Perhaps the most misguided reason for not having copy editors is "reader engagement." After all, readers will spot mistakes, which then can be corrected quickly. Yes, it is a great advantage to be able to correct things quickly, but isn't it a greater advantage to not make the mistake in the first place, rather than have it ricochet around the Internet, and have readers think less of your publication?

Can you name one other business whose quality control consists of "Well, we'll just send it into the market and see who complains"? If another consumer brand did that, there would be lawsuits.

Copy editors are the quality control experts. Let them inspect.

Follow us on Twitter @CNNOpinion

Join us on Facebook/CNNOpinion

The opinions in this commentary are solely those of Merrill Perlman.

ADVERTISEMENT
Part of complete coverage on
October 1, 2014 -- Updated 1947 GMT (0347 HKT)
Julian Zelizer says Jimmy Carter's message about the need to restore trust in public officials is a vital one, decades after the now 90-year-old he first voiced it
October 2, 2014 -- Updated 1309 GMT (2109 HKT)
Ford Vox says mistakes and missed opportunities along the line to a diagnosis of Ebola in a Liberian man have put Dallas residents at risk of fatal infection
October 2, 2014 -- Updated 1311 GMT (2111 HKT)
Pepper Schwartz says California is trying, but its law requiring step-by-step consent is just not the way hot and heavy sex proceeds on college campuses
October 2, 2014 -- Updated 0217 GMT (1017 HKT)
Mike Downey says long-suffering fans, waiting for good playoff news since 1985, finally get something to cheer about
October 1, 2014 -- Updated 2139 GMT (0539 HKT)
Steve Israel saysJohn Boehner's Congress and the tea party will be remembered for shutting down government one year ago
October 2, 2014 -- Updated 1215 GMT (2015 HKT)
Yep. You read the headline right, says Peter Bergen, writing on the new government that stresses national unity
October 1, 2014 -- Updated 2312 GMT (0712 HKT)
Hong Kong's pro-democracy demonstrators are but the latest freedom group to be abandoned by the Obama administration, says Mike Gonzalez
September 30, 2014 -- Updated 1653 GMT (0053 HKT)
Jeff Yang calls Ello a wakeup call to Facebook and Twitter, and a sign of hope for fast-rising upstarts Pinterest and Snapchat.
October 1, 2014 -- Updated 1423 GMT (2223 HKT)
Paul Waldman says the Secret Service should examine its procedures to make sure there are no threats to the White House--but without losing the openness so valuable to democracy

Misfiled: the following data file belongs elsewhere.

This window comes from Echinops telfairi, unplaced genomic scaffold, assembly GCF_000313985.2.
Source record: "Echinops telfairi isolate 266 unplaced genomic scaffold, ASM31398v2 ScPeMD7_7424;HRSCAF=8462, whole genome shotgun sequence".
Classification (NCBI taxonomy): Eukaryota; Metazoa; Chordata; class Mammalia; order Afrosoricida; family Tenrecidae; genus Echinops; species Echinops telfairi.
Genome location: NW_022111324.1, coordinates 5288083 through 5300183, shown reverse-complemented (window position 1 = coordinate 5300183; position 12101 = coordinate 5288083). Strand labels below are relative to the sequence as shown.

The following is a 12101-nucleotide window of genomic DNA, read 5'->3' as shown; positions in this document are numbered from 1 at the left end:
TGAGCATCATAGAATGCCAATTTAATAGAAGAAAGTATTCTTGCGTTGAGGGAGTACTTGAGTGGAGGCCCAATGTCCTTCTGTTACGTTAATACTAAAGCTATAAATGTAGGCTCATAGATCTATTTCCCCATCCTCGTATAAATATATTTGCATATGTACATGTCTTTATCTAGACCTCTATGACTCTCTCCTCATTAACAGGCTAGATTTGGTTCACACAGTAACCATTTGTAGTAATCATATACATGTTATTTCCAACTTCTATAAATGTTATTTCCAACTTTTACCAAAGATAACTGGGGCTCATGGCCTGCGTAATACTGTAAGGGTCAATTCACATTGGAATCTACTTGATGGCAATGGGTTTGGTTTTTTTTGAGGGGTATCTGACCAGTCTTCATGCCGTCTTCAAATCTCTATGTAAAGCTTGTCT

October 1, 2014 -- Updated 1455 GMT (2255 HKT)
Jesse Williams says the videotape and 911 call that resulted in police gunning down John Crawford at a Walmart reveals the fatal injustice of racial assumptions
September 30, 2014 -- Updated 2303 GMT (0703 HKT)
Mel Robbins says officials should drop the P.C. pose: The beheading in Oklahoma was not workplace violence. Plenty of evidence shows Alton Nolen was an admirer of ISIS.
September 30, 2014 -- Updated 1911 GMT (0311 HKT)
The Occupy Central movement has already achieved much by bringing greater attention to Hong Kong's struggle for democracy, William Piekos says..
September 30, 2014 -- Updated 1911 GMT (0311 HKT)
The Occupy Central movement has already achieved much by bringing greater attention to Hong Kong's struggle for democracy, writes William Piekos.
September 30, 2014 -- Updated 1413 GMT (2213 HKT)
As Prime Minister Narendra Modi visits America, Madeleine Albright says a world roiled by conflict needs these two great democracies to commit to moving their partnership forward
September 30, 2014 -- Updated 1404 GMT (2204 HKT)
John Sutter: Lake Providence, Louisiana, is the parish seat of the "most unequal place in America." And until somewhat recently, the poor side of town was invisible on Google Street View.
September 29, 2014 -- Updated 1311 GMT (2111 HKT)
Julian Zelizer says in the run up to the 2016 election the party faces divisions on its approach to the U.S.'s place in the world
September 29, 2014 -- Updated 1419 GMT (2219 HKT)
Ruben Navarrette says Common Core supporters can't devise a new set of standards and then fail to effectively sell it.
September 30, 2014 -- Updated 1329 GMT (2129 HKT)
Earlier this month, Kenyans commemorated the heinous attack on the Westgate Mall in Nairobi.
September 30, 2014 -- Updated 1859 GMT (0259 HKT)
David Wheeler says Colorado students are right to protest curriculum changes that downplays civil disobedience.
September 27, 2014 -- Updated 0158 GMT (0958 HKT)
Sally Kohn says when people click on hacked celebrity photos or ISIS videos, they are encouraging the bad guys.
September 26, 2014 -- Updated 1155 GMT (1955 HKT)
Loren Bunche says she walked by a homeless man every day and felt bad about it -- until one day she paused to get to know him
September 30, 2014 -- Updated 1332 GMT (2132 HKT)
ISIS grabs headlines on social media, but hateful speech is no match for moderate voices, says Nadia Oweidat.
September 29, 2014 -- Updated 1233 GMT (2033 HKT)
A new report counts jihadists fighting globally. The verdict? The threat isn't that big, says Peter Bergen.
September 23, 2014 -- Updated 2137 GMT (0537 HKT)
Ebola could become the biggest humanitarian disaster in a generation, writes former British Prime Minister Tony Blair
September 26, 2014 -- Updated 1658 GMT (0058 HKT)
ISIS has shocked the world. But will releasing videos of executions backfire? Four experts give their take.
September 26, 2014 -- Updated 1439 GMT (2239 HKT)
Eric Holder kicked off his stormy tenure as attorney general with a challenge to the public that set tone for six turbulent years as top law-enforcement officer.
September 26, 2014 -- Updated 1309 GMT (2109 HKT)
LZ Granderson says Obama was elected as a war-ending change agent, not a leader who would leave behind for his successor new engagement in Iraq and Syria. Is he as disappointed as the rest of us?
September 24, 2014 -- Updated 0910 GMT (1710 HKT)
Gayle Lemmon says the question now is how to translate all the high-profile feminizing into real gains for women
ADVERTISEMENT